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Hostility, Forgiveness, and Cognitive Impairment Over Ten Years in a National Sample of American Adults (Expanded Abstract)

Toussaint, L. L.1, Shields, G. S.2, Green, E.1, Kennedy, K.1, Travers, S.1, Slavich, G.3

1 Luther College, Decorah, IA
2 University of California, Davis
3 University of California, Los Angeles

 Published in: Health Psychology, 37, 1102-1106. doi: 10.1037/hea0000686

Corresponding Author: Dr. Lauren Toussaint, Luther College, Decorah, IA, 

Email: touslo01@luther.edu 

Introductory Statement:

This study, using multiple regression analyses of self-forgiveness of 1,084 U.S. adults over 10 years, indicated that those with initial higher hostility levels developed more cognitive impairment over 10 years of the study, while being more self-forgiving appears to mitigate these effects, a capacity which might be developed as a learned intervention.

Hostility, Forgiveness, and Cognitive Impairment Over Ten Years in a National Sample of American Adults (Expanded Abstract)

We examined the extent to which self-forgiveness and forgiveness of others moderated the association of hostility with changes in cognitive impairment over 10 years in a nationally representative sample of adults in the United States. Participants were 1,084 respondents to the Americans’ Changing Lives survey, a longitudinal study of American adults. Hostility, self-forgiveness, forgiveness of others, and cognitive impairment were measured at baseline, and cognitive impairment was assessed again at follow-up. Moderated multiple regression analyses tested whether self-forgiveness and forgiveness of others moderated the association of hostility with changes in cognitive impairment over time, controlling for baseline cognitive impairment and relevant sociodemographic and clinical factors.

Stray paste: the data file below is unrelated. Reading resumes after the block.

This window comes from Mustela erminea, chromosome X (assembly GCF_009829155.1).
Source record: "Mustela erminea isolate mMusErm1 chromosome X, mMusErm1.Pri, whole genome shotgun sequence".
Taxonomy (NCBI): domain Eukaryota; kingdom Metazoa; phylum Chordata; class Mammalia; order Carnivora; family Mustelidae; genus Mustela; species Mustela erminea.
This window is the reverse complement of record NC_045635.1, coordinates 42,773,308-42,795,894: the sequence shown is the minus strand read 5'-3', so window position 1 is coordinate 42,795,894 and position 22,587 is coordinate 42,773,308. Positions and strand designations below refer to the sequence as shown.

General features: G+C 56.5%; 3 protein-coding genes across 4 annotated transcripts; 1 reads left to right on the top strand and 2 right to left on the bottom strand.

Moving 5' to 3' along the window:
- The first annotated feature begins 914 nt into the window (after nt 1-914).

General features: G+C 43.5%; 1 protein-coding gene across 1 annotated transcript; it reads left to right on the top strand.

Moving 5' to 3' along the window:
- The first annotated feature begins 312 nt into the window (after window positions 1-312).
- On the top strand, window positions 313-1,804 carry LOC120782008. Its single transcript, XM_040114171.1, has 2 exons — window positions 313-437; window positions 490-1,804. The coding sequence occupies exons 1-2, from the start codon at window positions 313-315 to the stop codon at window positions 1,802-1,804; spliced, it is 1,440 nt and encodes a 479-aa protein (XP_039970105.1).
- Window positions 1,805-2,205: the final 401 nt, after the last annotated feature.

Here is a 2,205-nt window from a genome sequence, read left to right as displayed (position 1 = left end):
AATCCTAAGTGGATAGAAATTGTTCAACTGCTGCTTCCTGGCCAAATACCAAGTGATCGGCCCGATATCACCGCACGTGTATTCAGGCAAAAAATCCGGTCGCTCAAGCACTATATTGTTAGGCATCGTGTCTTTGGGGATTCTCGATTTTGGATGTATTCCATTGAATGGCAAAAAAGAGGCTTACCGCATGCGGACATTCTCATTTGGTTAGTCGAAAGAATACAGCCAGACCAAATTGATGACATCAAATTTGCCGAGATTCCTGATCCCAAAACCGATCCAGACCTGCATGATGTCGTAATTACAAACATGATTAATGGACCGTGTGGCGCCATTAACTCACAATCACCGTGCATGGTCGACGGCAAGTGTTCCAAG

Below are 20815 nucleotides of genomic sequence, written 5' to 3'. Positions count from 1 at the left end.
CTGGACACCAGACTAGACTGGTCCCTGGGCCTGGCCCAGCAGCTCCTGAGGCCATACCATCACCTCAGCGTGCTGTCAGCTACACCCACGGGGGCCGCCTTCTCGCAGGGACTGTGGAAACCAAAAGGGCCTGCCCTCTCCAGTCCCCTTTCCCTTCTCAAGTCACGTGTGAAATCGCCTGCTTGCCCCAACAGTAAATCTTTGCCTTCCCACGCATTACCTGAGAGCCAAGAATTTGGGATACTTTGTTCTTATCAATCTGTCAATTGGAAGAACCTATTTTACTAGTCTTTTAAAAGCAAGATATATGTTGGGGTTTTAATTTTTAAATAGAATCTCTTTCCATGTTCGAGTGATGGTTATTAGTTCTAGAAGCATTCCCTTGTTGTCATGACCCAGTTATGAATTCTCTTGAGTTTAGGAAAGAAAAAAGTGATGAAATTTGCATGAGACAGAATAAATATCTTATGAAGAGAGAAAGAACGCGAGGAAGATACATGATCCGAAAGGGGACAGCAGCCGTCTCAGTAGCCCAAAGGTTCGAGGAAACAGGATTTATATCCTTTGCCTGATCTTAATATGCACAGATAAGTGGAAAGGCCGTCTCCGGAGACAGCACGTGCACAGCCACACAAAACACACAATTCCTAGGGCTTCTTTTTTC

As hypothesized, greater hostility levels at baseline predicted more cognitive impairment 10 years later, .08, p .01. In addition, self-forgiveness at baseline moderated the association between baseline hostility and cognitive impairment at follow-up, .07, p .01. Decomposing this interaction revealed that hostility significantly predicted increased cognitive impairment at follow-up for individuals with low, .15, p .001, and average, .08, p .001, levels of self-forgiveness but not for persons with high levels of self-forgiveness, .03, p .34. In contrast, forgiveness of others was not a significant moderator. 

Greater hostility is associated with the development of more cognitive impairment over 10 years, and being more self-forgiving appears to mitigate these hostility-related effects on cognition. Enhancing self-forgiveness may thus represent one possible strategy for promoting cognitive resilience in adulthood.

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